One of Hudson Gardens’ year-round residents slithering through the gardens in the warmer weather is also one of the largest of its species that you can find in Colorado.   

Often mistaken for its venomous cousin, the rattlesnake, the non-venomous bullsnake or sometimes called the gopher snake, is one of the most widespread snakes in Colorado.  These snakes can grow up to 6 feet in length and can be found in almost every type of terrain throughout Colorado but are especially common in grasslands and open brushland.   

While the bullsnake closely resembles its venomous cousin the rattlesnake, some key differences make them easy to distinguish from rattlesnakes such as round black pupils and lack of trademark rattle on their tails.  A bullsnake’s diet is extremely diverse ranging from rodents, insects, small mammals, birds and even eggs. 

Bullsnakes typically become active in the months of April and May as they emerge from their underground burrows in search of mates.   They can be seen sunning themselves and often will lie motionless when approached during the summer months.  The majority of bullsnakes encountered in August are the newly hatched juveniles and by mid-September these snakes begin moving back underground where they will occasionally inhabit abandoned burrows other animals, dig their own burrows of even share communal underground dens with other snake species.  These snakes usually utilize the same den site year after year.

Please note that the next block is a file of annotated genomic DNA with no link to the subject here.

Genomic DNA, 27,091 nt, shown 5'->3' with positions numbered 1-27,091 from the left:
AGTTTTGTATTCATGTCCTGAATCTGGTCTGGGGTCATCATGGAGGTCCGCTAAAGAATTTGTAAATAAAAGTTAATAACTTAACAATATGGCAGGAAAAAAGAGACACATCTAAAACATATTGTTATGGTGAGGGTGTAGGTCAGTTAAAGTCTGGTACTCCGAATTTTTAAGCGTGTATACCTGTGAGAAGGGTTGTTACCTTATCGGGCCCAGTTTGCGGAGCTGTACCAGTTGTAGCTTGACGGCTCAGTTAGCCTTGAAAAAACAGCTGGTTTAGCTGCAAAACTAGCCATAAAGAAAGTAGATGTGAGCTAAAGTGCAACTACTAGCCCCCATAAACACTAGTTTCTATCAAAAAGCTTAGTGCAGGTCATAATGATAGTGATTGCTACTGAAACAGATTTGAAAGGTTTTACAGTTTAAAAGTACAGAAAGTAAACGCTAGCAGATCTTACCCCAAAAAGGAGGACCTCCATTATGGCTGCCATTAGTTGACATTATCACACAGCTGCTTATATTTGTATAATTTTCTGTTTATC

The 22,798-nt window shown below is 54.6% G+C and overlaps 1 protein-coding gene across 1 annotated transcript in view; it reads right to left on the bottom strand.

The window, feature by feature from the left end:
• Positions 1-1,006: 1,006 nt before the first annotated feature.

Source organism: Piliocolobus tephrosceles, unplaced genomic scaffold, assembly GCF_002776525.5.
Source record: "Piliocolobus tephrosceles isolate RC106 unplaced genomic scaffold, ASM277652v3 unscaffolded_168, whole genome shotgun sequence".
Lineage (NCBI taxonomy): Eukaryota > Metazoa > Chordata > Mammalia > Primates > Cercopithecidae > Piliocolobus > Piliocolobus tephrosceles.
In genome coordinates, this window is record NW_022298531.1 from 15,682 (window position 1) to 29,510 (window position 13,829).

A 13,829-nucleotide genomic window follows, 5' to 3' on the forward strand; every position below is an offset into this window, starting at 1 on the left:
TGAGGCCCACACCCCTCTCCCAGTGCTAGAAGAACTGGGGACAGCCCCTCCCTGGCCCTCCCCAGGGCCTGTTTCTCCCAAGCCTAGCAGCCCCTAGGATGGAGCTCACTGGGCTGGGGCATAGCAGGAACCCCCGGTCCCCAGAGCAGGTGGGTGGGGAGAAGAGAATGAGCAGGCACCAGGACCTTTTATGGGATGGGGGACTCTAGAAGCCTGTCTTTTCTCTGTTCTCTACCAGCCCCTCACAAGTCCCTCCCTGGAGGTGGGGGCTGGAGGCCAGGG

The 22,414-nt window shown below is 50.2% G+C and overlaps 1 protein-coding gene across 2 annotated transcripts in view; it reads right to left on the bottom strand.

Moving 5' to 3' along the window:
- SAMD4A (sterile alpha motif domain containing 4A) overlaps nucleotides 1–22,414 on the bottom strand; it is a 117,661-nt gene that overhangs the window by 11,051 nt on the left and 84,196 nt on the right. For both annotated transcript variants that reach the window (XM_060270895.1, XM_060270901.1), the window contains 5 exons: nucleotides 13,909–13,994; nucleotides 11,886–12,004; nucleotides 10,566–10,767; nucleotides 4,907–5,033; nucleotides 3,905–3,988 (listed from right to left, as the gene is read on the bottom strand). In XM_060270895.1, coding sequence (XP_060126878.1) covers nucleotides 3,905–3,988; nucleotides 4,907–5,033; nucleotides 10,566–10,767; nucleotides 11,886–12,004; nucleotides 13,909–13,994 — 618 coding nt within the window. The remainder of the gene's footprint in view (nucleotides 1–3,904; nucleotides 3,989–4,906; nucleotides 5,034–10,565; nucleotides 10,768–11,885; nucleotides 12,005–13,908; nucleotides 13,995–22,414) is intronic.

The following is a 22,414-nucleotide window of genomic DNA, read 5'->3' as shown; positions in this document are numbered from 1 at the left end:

While it is tempting to interact with wildlife you may encounter at Hudson Gardens, please remember the most important thing:  Always observe and appreciate them from a distance.